When I visit schools, music teachers often make a point of approaching me and letting me know that they’ve used the book in their classrooms, often after receiving it as a gift from the school’s librarian. And I can see how 88 Instruments would come in handy—not only modeling persistence and problem-solving, but also making the whole process of exploring musical options all the more enjoyable. At the very least, they get to say “squonkiest” as part of their job, and that gives me a lot of satisfaction. And since schools shut down and at-home learning kicked in, thanks to COVID-19, the book I’ve received the most inquiries about—from educators wanting to share recorded readalouds with their students—has been 88 Instruments. So for at least a few people, hopefully, this book has been brightening a difficult time.

 

Any other music-themed books on the horizon for you?

In addition to my playful fiction like 88 Instruments and Shark vs. Train, I also write a lot of nonfiction picture books. Over the years, I’ve worked on biographies of jazz trombonist Melba Liston and bluegrass pioneer Bill Monroe—only to have other authors get their takes on those subjects published before I was able to make it happen. Kudos to Katheryn Russell-Brown for Little Melba and Her Big Trombone and to Barb Rosenstock for Blue Grass Boy—I highly recommend both of those titles to music educators. But I’m still optimistic. There’s a musical duo whose remarkable story I’ve been trying for a long time to turn into a picture book, and I’m sticking with it. The piano-playing kid in 88 Instruments isn’t the only one who knows a thing or two about persistence.

 

Read past articles by Thomas Amoriello Jr.:

About the author:

guitar educator Tom Amoriello with electric guitar

Photo Credit: Jon Carlucci

Thomas Amoriello Jr. is the Immediate Past Chair of the NAfME Council for Guitar Education and is also the former Chairperson for the New Jersey Music Education Association (NJMEA). He has had more than fifty guitar and ukulele advocacy articles published in music education journals in Michigan, Ohio, Virginia, Washington, Illinois, Rhode Island, and New Jersey. Tom has taught guitar classes for the Flemington Raritan School District in Flemington, New Jersey, since 2005 and was also an adjunct guitar instructor at Cumberland County College, New Jersey, for five years. He has earned a Master of Music Degree in Classical Guitar Performance from Shenandoah Conservatory and a Bachelor of Arts in Music from Rowan University. His primary teachers have been Alice Artzt, Glenn Caluda, David Crittenden, and Joseph Mayes. He has performed in the master classes of Benjamin Verdery in Maui, Hawaii, and Angelo Gilardino and Luigi Biscaldi in Biella, Italy.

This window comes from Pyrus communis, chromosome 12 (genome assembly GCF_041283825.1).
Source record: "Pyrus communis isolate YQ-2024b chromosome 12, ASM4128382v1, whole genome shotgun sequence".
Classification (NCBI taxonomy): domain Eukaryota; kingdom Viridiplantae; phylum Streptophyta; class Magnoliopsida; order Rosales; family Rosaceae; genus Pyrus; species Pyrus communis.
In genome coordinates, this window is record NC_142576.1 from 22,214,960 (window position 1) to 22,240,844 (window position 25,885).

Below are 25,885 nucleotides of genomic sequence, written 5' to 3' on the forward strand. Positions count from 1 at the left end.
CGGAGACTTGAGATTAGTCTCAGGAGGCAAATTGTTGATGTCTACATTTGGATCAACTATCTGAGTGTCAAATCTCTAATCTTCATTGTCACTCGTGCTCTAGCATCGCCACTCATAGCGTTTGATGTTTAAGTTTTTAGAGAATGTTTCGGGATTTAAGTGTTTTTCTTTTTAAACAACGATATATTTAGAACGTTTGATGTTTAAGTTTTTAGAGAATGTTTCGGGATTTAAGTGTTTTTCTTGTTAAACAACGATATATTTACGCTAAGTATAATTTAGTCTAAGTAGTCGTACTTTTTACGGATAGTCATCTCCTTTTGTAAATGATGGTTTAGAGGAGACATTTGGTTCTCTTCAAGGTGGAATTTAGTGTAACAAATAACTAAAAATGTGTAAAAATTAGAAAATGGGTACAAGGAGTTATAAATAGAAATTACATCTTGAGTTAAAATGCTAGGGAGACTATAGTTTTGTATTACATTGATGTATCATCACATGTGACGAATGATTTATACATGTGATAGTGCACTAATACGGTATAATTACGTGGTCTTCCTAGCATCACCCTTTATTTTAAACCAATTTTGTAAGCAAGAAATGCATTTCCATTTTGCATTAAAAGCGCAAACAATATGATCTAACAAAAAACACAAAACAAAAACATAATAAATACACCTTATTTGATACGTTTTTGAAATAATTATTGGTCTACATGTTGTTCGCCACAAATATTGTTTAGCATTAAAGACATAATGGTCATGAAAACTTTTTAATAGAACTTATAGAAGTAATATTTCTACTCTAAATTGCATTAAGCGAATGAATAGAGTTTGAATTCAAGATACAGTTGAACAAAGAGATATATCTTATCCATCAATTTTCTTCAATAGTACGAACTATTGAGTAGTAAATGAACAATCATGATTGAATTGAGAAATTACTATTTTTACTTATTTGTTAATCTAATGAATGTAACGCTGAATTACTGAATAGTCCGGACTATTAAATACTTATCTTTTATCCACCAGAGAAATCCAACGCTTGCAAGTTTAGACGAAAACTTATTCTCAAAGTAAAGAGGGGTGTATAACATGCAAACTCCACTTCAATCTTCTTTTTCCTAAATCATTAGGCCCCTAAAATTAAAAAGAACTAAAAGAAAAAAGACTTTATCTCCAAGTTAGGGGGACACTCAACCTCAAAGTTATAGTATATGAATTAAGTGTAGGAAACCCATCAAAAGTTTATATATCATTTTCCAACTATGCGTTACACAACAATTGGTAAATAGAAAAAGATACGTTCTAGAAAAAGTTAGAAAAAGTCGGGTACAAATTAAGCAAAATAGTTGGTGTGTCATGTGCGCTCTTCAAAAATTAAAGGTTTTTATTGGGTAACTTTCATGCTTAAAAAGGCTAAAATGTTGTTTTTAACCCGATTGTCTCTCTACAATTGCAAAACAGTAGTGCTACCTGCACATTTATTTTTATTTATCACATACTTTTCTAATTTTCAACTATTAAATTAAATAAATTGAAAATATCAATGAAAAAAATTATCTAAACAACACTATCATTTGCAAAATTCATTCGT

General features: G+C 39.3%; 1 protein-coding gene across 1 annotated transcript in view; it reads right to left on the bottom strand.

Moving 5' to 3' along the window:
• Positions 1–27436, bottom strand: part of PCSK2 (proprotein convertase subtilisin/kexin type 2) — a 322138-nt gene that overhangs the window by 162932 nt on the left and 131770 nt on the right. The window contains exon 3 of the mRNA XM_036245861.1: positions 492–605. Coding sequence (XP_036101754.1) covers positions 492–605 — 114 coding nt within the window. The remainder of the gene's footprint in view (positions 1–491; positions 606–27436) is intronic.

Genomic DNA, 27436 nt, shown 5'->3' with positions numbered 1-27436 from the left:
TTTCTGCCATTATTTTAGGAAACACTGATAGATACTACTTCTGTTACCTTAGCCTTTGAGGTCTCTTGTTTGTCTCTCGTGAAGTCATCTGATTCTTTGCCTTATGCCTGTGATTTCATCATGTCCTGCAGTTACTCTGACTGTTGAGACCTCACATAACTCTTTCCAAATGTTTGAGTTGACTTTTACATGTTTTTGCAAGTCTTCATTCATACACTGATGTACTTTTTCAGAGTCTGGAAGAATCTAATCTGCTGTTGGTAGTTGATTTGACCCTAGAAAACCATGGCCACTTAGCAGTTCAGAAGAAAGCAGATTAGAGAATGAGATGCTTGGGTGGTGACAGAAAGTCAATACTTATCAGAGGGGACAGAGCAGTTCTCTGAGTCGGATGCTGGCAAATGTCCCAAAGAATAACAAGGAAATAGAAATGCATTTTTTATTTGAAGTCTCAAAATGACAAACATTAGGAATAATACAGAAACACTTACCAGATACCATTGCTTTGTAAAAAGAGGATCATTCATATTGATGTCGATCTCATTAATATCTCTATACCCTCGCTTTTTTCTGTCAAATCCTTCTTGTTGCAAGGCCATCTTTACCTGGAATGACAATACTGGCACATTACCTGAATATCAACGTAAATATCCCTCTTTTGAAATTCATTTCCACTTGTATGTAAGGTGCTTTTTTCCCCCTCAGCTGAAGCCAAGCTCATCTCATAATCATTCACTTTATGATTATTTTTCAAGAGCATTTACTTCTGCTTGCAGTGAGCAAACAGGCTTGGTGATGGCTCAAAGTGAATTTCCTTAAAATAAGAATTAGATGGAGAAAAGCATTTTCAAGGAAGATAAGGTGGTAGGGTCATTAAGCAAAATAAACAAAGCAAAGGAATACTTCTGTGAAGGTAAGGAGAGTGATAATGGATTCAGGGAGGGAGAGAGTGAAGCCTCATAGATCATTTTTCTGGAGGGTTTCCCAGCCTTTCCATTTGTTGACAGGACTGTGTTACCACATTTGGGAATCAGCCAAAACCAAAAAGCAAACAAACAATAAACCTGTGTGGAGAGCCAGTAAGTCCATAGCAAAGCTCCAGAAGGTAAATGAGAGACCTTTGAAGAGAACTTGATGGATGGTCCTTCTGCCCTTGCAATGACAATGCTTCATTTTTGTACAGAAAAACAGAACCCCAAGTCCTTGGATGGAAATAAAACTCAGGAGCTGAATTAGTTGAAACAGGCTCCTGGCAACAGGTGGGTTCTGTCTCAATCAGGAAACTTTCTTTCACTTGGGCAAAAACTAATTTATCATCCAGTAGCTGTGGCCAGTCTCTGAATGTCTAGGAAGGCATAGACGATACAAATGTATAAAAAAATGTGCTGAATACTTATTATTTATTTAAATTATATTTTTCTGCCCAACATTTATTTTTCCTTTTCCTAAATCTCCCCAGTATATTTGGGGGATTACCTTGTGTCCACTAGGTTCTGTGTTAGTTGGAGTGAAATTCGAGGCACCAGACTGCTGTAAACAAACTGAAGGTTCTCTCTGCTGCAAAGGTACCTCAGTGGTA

During his time on the NJMEA board he has directed guitar festivals and drafted the proposal to approve the first ever NJMEA Honors Guitar Ensemble. Tom is an advocate for class guitar programs in public schools and has been a clinician presenting his “Guitar for the K–12 Music Educator” for the Guitar Foundation of America Festivals in Charleston, South Carolina, and Columbus, Georgia; Lehigh Valley Guitar Festival in Bethlehem, Pennsylvania; Philadelphia Classical Guitar Society Festival, Philadelphia, Pennsylvania; NAfME Biennial Conferences in Baltimore and Atlantic City; as well as other state music education conferences in New Jersey, Massachusetts, New York, and Virginia. He has twice been featured on episodes of “Classroom Closeup–NJ,” which aired on New Jersey Public Television. He is the author of the children’s picture books A Journey to Guitarland with Maestro Armadillo and Ukulele Sam Strums in the Sand, both available from Black Rose Writing. He recently made a heavy metal recording with a stellar roster of musicians including former members of Black Sabbath, Whitesnake, Ozzy Osbourne, Yngwie J. Malmsteen’s Rising Force, and Dio that was released on H42 Records of Hamburg, Germany. The record released on 12-inch vinyl and digital platforms has received favorable reviews in many European rock magazines and appeared on the 2018 Top 15 Metal Albums list by Los Angeles KNAC Radio (Contributor Dr. Metal). His next recording is a 5-track EP called “Dear Dark,” which will be released by Ice Fall Records on cassette in March 2020 and features former members of Megadeth, King Diamond, TNT, and Dokken. Visit thomasamoriello.com for more information.

 

Did this blog spur new ideas for your music program? Share them on Amplify! Interested in reprinting this article? Please review the reprint guidelines.

The National Association for Music Education (NAfME) provides a number of forums for the sharing of information and opinion, including blogs and postings on our website, articles and columns in our magazines and journals, and postings to our Amplify member portal. Unless specifically noted, the views expressed in these media do not necessarily represent the policy or views of the Association, its officers, or its employees.

Catherina Hurlburt, Marketing Communications Manager. June 17, 2020. © National Association for Music Education (NAfME.org)

April 2024 Teaching Music

Published Date

June 17, 2020

Category

  • Uncategorized

Copyright

June 17, 2020. © National Association for Music Education (NAfME.org)